Christ the Vine, We the Branches

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Like the vine delivers nourishment to the branches, giving strength and producing fruit… God delivers strength and produces fruit in us.  For us to thrive… be happy and strong… the Spirit of God must move in us.  The Word of God must live in us.  The love of God must grow in us.  That is the lesson of the vine.

Fifth Sunday of Easter
May 6, 2012
John 15:1-8
Peder Stenslie

I remember walking around my hometown as a kid… walking to school, walking to the ball diamond, walking to my friend’s house, walking to the park or swimming pool.

As we walked, we looked around and observed life as it was happening.  We monitored the progress of crabapple trees.  We sampled the nectar of caragana bushes.  We watched people mow their lawns and tend their gardens.  We greeted friends on bikes.  We greeted people’s pets.  As we walked around, we observed and learned about life in our community and world.

I thought about that this week as I was driving to school one morning and saw a scene that I realized I see all the time.  An 8th grade boy was walking on the sidewalk on his way to school.  He was staring at his cell phone, thumbs flying as he was sending and receiving messages.  He never looked up the entire time he was in my view.  In this wide world of wonder, all of his attention was fixed on that little 4 inch screen. 

I am amazed and alarmed at how electronic devices seem to be cutting us off from the world around us.  I really wonder what consequences will be felt when the welfare of our planet is in the hands of a generation that spent their childhood glued to T.V., computer and cell phone screens.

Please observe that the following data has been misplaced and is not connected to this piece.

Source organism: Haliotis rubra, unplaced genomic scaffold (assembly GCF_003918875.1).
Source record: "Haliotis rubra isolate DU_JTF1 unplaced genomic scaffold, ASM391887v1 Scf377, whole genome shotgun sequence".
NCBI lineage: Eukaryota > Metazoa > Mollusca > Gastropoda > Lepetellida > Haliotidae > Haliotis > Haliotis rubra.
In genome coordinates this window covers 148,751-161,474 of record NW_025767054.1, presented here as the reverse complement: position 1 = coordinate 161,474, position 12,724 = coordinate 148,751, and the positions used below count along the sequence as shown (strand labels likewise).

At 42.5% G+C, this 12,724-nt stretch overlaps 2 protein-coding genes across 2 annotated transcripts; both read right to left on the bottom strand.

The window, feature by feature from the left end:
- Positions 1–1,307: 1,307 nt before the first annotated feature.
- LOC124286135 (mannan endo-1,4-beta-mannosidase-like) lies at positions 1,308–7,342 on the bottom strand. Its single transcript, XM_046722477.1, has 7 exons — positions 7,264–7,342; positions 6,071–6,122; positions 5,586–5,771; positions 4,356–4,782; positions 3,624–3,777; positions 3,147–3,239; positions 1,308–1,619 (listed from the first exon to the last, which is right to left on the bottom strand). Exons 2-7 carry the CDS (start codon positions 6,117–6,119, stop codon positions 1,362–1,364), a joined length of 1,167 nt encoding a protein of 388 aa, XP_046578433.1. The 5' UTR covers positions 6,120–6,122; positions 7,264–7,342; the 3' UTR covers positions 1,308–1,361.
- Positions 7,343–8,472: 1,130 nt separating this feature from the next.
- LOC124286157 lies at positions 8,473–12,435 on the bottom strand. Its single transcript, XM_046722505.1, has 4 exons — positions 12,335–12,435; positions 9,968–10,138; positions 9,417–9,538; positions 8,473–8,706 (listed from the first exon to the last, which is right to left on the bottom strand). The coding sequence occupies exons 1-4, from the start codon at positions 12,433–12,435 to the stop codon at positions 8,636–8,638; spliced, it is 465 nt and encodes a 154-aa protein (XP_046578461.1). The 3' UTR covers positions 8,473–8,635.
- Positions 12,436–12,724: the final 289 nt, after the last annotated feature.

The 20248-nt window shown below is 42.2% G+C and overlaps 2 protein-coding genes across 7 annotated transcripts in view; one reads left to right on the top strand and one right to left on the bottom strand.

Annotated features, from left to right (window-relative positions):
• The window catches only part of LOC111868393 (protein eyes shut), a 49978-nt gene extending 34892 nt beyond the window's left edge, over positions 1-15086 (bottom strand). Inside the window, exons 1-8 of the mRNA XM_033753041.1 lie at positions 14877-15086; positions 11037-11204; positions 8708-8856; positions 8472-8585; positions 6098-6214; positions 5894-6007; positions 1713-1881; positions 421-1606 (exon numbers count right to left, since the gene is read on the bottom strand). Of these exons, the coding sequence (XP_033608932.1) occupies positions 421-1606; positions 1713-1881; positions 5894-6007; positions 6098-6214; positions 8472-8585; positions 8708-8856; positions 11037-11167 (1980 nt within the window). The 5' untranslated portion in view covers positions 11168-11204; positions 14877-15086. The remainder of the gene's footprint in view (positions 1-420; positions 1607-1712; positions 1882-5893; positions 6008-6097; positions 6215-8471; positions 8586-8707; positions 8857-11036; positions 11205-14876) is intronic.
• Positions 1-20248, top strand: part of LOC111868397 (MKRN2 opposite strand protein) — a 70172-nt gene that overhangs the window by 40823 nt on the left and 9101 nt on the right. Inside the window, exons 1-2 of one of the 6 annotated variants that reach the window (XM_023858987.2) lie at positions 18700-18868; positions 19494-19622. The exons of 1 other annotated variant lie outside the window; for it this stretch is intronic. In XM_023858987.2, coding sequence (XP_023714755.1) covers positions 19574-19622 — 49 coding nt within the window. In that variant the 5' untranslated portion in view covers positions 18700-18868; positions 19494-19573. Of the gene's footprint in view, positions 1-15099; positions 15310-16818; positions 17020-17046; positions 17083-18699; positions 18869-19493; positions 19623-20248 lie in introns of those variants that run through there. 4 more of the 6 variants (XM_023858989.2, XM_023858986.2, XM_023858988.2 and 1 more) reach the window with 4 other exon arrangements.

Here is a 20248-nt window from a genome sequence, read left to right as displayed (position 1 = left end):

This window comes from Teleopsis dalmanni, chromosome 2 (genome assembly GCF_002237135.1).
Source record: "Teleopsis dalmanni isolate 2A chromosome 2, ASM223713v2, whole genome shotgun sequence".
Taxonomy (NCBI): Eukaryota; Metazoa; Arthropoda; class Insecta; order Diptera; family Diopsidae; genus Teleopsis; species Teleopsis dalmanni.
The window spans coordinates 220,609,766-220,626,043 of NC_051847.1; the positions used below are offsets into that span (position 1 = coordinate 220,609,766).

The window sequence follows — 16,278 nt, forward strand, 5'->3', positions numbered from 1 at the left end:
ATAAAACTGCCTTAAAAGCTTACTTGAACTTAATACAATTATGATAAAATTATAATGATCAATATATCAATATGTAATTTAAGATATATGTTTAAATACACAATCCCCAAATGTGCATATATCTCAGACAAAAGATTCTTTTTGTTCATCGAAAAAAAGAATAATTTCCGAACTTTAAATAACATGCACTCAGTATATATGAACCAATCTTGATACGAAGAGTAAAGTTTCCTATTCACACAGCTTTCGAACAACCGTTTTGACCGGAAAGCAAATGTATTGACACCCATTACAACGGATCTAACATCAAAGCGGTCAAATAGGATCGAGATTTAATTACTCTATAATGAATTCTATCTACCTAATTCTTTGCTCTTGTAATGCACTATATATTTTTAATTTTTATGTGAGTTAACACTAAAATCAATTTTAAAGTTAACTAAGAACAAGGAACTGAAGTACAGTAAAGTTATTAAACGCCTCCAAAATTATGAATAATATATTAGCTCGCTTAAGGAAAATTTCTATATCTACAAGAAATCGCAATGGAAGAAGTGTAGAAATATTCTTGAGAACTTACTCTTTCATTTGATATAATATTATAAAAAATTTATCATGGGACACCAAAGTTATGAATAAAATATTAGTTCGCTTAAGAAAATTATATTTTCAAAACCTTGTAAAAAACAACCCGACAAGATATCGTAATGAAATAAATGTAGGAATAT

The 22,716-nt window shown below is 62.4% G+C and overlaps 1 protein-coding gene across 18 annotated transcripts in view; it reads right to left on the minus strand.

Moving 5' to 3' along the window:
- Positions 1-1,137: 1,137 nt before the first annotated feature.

What will they actually understand about the living world around them?  What will they know about the amazing web of life they are a part of?

Jesus uses nature and its many expressions of life all the time in his teaching.  Last Sunday we heard about the Good Shepherd’s unfailing and courageous care for his sheep.  This Sunday, Jesus speaks about the relationship between the vine and the branches as a metaphor for the relationship between Jesus and us.  Next Sunday Jesus calls on his disciples to “bear fruit.” 

I understand something about “bearing fruit” because – as a kid – I had my eye on that crabapple tree!  I understand something about the relationship between the vine and the branches because I’ve interacted with flowers and bushes and trees ever since I was a kid tasting that caragana nectar.

In his teachings, Jesus draws our attention to things in nature in order to teach us about God’s love and about the life given to us by God.  He does this because hidden deeply in the life God created are vital truths that we simply cannot learn from our iPhone no matter what amazing apps we might download.

Underlying Jesus’ teaching about the vine is the important truth that the key to strength, health and happiness in life is a deep and living connection to God.  “I am the vine, you are the branches,” Jesus says.  “Those who abide in me and I in them bear much fruit, because apart from me you can do nothing.” 

Like the vine delivers nourishment to the branches, giving strength and producing fruit… God delivers strength and produces fruit in us.  For us to thrive… be happy and strong… the Spirit of God must move in us.  The Word of God must live in us.  The love of God must grow in us.  That is the lesson of the vine.

When that connection to God is not open… not working… our lives wither and fade.  We cannot manage our lives.  We buckle under the pressure of our troubles and hardships.  We make self-destructive choices and take self-destructive paths.  We begin to die.